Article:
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Work Completed, Health Care Task Force Will Disband

The Virgin Islands Healthcare Reform Implementation Task Force has done its work and will disband, Lt. Gov. Gregory Francis told the group meeting last week at Government House on St. Croix.

The panel, which learned at the meeting about plans to expand the Medicaid program to serve greater numbers of Virgin Islanders, was told, was formed in 2010 to guide the territory’s implementation of the Affordable Care Act, according to a news release Sunday from Government House.

“We have fulfilled our primary objective of implementing the Affordable Care Act and meaningful healthcare related reforms to improve the delivery of services to all Virgin Islands” said Francis, who has chaired the task force since its inception.

He reaffirmed the territory’s continued commitment to health reform, which will now be led by targeted work groups. He also thanked all of the appointed members and the various ad hoc representatives that assisted in conducting due diligence on all health reform items that were brought to the table for discussion.

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According to Taetia Phillips-Dorsett, policy advisor to Go. John deJongh Jr., the territory’s focus on healthcare reform made it a leader among its territorial counterparts.

“The Virgin Islands is not often ahead of the pack,” she said. “In advancing healthcare reform, we found ourselves considered leaders by other territories who were guided by our efforts.”

The task force conducted an extensive study to determine the feasibility of an insurance exchange, shepherded the implementation of an application portal and the coordinated development of the Medicaid Management Information System.

During the meeting, DHS Commissioner Christopher Finch presented plans for the second wave of Medicaid expansion. Earlier this year, the Virgin Islands opted to pursue Medicaid expansion instead of a health insurance exchange to allow greater numbers of uninsured residents gain access to healthcare services. The first wave of Medicaid expansion to SNAP eligible pregnant women and children began in August. According to Finch, approximately 3,600 new applicants were projected to enroll.

Despite an extensive media and direct mail campaign to reach this Medicaid eligible population, the turnout has been short of that number, Finch said. In response, DHS began phoning eligible applicants during September and will continue this effort for the next 30 to 60 days, he said.

Phase 2 of Medicaid expansion, which is scheduled to begin Jan. 1, is targeted to enroll children, seniors, disabled residents and former foster children ages 18 to 26.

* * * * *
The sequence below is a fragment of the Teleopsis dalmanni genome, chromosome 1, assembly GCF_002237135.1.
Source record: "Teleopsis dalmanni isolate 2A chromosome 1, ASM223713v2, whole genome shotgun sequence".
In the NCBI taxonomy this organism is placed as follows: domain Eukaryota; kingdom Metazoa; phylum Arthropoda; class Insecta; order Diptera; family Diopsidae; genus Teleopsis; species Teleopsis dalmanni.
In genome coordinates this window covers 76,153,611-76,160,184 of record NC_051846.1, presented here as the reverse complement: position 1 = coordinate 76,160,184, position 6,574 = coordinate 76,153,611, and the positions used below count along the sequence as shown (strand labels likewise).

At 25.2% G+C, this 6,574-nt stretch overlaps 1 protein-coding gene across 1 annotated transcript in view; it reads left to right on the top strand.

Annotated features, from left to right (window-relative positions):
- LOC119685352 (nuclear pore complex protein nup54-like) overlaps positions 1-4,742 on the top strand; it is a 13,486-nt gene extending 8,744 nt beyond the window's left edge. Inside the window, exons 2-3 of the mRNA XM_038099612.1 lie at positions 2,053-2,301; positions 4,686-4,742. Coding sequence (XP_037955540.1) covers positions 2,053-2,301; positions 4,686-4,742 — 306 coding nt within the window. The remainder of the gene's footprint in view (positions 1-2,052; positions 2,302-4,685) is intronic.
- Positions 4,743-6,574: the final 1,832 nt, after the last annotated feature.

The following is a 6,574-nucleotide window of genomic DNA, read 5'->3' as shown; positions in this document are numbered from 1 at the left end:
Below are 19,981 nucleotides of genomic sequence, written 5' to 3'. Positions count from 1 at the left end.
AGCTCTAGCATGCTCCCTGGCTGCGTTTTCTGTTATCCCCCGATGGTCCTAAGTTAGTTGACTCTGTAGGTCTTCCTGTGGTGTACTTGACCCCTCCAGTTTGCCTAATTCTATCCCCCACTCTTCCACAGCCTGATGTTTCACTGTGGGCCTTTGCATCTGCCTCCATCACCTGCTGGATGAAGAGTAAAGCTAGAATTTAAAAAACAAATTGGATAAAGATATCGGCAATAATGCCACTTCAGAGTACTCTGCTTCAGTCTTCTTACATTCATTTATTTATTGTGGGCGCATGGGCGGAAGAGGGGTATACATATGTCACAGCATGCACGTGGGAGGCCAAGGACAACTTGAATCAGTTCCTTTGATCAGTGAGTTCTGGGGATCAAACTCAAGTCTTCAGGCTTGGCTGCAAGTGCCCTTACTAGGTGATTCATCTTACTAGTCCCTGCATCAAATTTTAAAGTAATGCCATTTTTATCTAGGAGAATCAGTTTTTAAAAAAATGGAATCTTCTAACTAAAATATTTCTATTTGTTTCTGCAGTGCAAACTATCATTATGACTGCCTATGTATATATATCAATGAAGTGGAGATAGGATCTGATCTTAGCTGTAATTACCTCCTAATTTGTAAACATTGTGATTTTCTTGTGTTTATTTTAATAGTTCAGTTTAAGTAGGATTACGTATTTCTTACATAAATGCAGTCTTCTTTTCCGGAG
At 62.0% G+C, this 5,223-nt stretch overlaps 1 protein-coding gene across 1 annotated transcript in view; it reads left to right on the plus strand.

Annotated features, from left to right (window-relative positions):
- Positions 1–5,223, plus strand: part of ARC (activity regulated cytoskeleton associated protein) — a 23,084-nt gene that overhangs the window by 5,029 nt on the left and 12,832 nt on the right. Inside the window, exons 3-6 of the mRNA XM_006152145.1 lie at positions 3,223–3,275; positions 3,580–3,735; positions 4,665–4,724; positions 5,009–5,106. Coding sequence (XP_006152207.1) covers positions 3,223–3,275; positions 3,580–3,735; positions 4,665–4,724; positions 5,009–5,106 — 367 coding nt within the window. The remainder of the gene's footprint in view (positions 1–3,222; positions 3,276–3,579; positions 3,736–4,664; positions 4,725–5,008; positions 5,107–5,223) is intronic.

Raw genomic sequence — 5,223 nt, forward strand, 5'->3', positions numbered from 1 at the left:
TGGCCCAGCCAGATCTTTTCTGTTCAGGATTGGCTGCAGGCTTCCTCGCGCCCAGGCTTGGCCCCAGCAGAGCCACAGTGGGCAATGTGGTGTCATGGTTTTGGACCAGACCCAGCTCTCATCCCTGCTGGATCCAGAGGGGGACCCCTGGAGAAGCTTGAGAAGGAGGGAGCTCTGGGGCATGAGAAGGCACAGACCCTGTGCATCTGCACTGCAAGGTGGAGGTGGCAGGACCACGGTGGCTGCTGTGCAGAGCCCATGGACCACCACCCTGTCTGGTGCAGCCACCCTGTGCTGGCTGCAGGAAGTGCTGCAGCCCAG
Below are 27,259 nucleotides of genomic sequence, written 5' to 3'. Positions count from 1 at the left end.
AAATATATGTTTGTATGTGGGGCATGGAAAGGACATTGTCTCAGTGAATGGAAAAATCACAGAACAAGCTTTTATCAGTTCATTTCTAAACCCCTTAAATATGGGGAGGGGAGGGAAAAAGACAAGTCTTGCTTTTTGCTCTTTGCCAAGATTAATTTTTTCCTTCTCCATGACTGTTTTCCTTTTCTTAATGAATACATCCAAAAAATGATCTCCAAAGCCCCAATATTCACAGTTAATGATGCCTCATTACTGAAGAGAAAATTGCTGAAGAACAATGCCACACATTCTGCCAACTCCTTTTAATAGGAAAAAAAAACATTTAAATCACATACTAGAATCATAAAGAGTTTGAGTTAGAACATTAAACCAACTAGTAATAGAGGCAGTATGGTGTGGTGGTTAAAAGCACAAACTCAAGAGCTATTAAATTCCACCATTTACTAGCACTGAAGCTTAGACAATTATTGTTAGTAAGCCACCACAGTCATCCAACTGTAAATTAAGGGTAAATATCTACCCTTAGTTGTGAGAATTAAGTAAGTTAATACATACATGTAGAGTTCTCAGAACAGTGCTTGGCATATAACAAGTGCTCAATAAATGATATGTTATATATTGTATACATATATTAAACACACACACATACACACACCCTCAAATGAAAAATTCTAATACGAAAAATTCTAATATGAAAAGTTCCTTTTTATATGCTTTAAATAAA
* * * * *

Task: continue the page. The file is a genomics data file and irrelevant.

DHS is considering two options, increasing income limits or using a percentage of the Federal Poverty Level, depending on which would enable service to larger groups of people. Finch said his department will continue to model various scenarios to determine which offers the greatest opportunities to serve the Virgin Islands community.

Cost is also a consideration in Medicaid expansion, he added, although the DHS is committed to serving as many residents as possible.

“Our rationale is that a family of three working full time should have health care,” Finch said. “At the end of the day, we look at what we can afford and try to cover the most persons from our uninsured but potentially Medicaid eligible pool. The strategy is to cover as many persons using funding from a federal source and any savings to the general fund allotment can then be used for development of practical insurance coverage alternatives for persons who are not eligible for federal Medicaid."

Task force members also discussed longterm care, which has been an ongoing concern since the task force was created in 2010 to implement the applicable provisions of the Affordable Care Act. Representatives from the Juan F. Luis Hospital shared the costs associated with boarder patients, who are often not covered by Medicare during their extended hospital stays.

Finch and task force members discussed options for certification and expanding the Herbert Grigg home and alternatively, developing a program similar to the federally run Program of All-Inclusive Care for the Elderly. This program allows the participant to receive comprehensive care at home rather than in a nursing home. Earlier review of this program has found it to be very costly for states to implement and requires a large investment of local funds. Finch indicated that repurposing a portion of the $24.9 million in exchange subsidies originally allocated to the USVI by the federal government could constitute good use of the funding, but this would depend on whether or not the federal government deems a “PACE-like” program as a form of Medicaid Expansion under the Affordable Care Act.

Government House’s Sunday news release did not state which day last week the St. Croix meeting took place.